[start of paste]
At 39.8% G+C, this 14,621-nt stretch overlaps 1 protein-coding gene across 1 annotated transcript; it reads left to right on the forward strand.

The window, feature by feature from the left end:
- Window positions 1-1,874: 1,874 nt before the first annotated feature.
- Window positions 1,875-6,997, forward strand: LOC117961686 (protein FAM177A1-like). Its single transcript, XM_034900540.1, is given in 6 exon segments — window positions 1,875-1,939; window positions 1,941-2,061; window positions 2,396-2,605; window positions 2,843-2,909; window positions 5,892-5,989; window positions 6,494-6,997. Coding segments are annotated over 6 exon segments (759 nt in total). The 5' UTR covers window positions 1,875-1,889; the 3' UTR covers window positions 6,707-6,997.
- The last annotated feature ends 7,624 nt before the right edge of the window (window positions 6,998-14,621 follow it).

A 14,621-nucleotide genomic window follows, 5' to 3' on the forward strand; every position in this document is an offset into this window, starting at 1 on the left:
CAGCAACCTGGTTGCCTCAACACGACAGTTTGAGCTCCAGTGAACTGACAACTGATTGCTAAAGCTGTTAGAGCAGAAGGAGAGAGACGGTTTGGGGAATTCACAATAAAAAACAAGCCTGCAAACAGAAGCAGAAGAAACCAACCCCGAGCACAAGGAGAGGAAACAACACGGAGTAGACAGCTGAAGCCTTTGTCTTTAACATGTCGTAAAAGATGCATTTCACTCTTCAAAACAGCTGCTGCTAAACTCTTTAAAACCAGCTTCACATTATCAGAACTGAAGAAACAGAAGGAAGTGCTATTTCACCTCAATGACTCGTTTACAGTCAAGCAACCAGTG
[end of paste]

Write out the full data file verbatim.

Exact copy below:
At 39.8% G+C, this 14,621-nt stretch overlaps 1 protein-coding gene across 1 annotated transcript; it reads left to right on the forward strand.

The window, feature by feature from the left end:
- Window positions 1-1,874: 1,874 nt before the first annotated feature.
- Window positions 1,875-6,997, forward strand: LOC117961686 (protein FAM177A1-like). Its single transcript, XM_034900540.1, is given in 6 exon segments — window positions 1,875-1,939; window positions 1,941-2,061; window positions 2,396-2,605; window positions 2,843-2,909; window positions 5,892-5,989; window positions 6,494-6,997. Coding segments are annotated over 6 exon segments (759 nt in total). The 5' UTR covers window positions 1,875-1,889; the 3' UTR covers window positions 6,707-6,997.
- The last annotated feature ends 7,624 nt before the right edge of the window (window positions 6,998-14,621 follow it).

A 14,621-nucleotide genomic window follows, 5' to 3' on the forward strand; every position in this document is an offset into this window, starting at 1 on the left:
CAGCAACCTGGTTGCCTCAACACGACAGTTTGAGCTCCAGTGAACTGACAACTGATTGCTAAAGCTGTTAGAGCAGAAGGAGAGAGACGGTTTGGGGAATTCACAATAAAAAACAAGCCTGCAAACAGAAGCAGAAGAAACCAACCCCGAGCACAAGGAGAGGAAACAACACGGAGTAGACAGCTGAAGCCTTTGTCTTTAACATGTCGTAAAAGATGCATTTCACTCTTCAAAACAGCTGCTGCTAAACTCTTTAAAACCAGCTTCACATTATCAGAACTGAAGAAACAGAAGGAAGTGCTATTTCACCTCAATGACTCGTTTACAGTCAAGCAACCAGTG